They are a big B2B organisation where the decision making happens within the C level team and we are basically ideating that the entire funnel all the way through to closing that deal is happening through Martech and digital marketing. And then after the deal is done and the work is completed which is obviously done onsite then again we are applying digital marketing strategies and martech strategies, in particular, to reactivate those clients in the form of secondary projects, referrals, other industry-partners and then the cycle happens again.

So what we are seeing there is the complete elimination of the need to have all of those sales people out on the road as people say because it can all happen so much easier.

Darren:

Now the other thing you said earlier was B2B and B2C can have completely different strategies but largely the digital tactics will be the same. But isn’t there also an element, and I know you believe this, where there is a commonality even in developing the strategy and that is we really are talking about people aren’t we?

Ali:

100% and I think B2B, B2C it is really human to human, H2H call it that if you will and that’s the reality of this. Businesses don’t make decisions, people do. So even in the case of a large B2B transaction you really need to connect with the decision-maker in that organisation.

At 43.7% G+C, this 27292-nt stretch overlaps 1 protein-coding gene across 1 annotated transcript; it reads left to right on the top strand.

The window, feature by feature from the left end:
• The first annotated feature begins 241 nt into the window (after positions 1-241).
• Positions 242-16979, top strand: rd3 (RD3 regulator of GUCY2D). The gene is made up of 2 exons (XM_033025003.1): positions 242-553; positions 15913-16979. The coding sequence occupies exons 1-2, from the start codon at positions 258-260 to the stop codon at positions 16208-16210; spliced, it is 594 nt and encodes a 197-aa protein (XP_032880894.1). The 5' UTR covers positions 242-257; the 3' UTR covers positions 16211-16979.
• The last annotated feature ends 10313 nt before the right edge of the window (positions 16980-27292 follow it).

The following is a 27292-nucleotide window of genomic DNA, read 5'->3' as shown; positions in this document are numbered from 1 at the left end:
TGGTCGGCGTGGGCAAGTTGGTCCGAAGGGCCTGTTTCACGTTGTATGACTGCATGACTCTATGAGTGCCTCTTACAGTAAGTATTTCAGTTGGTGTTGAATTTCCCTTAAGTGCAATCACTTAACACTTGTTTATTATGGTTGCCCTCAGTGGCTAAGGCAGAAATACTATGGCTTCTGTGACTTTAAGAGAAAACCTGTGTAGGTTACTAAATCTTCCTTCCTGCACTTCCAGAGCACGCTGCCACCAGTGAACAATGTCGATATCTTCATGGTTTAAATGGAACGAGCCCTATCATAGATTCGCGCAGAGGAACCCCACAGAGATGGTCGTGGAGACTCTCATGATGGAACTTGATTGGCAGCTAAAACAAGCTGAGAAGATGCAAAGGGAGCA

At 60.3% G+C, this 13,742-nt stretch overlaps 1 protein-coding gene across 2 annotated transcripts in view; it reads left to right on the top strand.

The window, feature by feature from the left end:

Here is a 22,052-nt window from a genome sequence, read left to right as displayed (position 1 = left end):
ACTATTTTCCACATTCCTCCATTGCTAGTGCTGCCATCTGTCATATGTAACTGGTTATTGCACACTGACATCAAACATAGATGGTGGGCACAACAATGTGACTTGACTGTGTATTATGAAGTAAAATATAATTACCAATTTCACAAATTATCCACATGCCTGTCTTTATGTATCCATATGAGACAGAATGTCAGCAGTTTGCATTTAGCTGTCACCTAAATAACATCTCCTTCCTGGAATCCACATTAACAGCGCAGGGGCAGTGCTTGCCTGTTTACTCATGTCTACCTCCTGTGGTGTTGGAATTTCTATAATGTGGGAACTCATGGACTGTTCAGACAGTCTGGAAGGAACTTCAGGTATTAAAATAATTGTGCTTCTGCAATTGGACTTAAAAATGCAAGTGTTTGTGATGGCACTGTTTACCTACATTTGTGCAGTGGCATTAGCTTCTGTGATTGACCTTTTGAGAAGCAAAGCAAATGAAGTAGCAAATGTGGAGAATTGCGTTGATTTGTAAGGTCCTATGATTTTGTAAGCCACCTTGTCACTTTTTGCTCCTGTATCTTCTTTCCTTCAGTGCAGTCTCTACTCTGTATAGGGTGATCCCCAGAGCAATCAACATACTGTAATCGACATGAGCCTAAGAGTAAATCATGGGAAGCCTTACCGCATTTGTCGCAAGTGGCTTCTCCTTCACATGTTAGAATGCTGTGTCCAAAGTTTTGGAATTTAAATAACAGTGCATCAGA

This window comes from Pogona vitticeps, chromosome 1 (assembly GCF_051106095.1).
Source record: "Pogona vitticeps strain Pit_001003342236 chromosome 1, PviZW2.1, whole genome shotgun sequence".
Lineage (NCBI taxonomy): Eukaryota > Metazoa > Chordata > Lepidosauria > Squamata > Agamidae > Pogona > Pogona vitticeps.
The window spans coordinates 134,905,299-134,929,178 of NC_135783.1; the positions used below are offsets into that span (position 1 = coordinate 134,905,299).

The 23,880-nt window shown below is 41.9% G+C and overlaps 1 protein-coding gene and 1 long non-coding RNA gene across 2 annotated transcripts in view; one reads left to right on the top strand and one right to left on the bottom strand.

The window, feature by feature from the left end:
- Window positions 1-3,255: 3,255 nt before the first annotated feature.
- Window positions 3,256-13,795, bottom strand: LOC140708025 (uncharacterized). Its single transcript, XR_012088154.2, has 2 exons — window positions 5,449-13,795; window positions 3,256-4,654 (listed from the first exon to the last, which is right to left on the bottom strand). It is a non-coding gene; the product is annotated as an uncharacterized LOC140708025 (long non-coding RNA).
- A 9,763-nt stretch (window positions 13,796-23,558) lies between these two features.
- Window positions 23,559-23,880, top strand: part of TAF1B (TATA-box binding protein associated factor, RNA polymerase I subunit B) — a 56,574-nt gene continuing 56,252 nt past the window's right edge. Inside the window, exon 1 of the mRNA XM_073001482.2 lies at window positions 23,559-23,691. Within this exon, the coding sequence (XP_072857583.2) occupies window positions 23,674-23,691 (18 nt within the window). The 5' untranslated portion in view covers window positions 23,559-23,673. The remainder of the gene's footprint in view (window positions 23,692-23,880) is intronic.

It’s not the business. The business doesn’t go on Facebook, the business doesn’t see a bus going past, the business doesn’t go to a website, it’s the decision-maker and the people that surround that decision-maker within an organisation.

So whilst the strategies are quite similar you know the pathway to get there is really about understanding the persona behind that business and what the key target personas are.

Once you understand what they are, understanding the channels that are applicable to that person, and then applying the tactics to those channels. So for example Facebook and Instagram, same, same is completely not applicable for a lot of target personas at the moment.

LinkedIn is really presenting this incredible B2B space where that’s the perfect example of B2B versus B2C. It’s really the same thing, it’s human to human, two people within the LinkedIn environment can be having an extremely B2B conversation but it still requires that element of human connection.

Darren: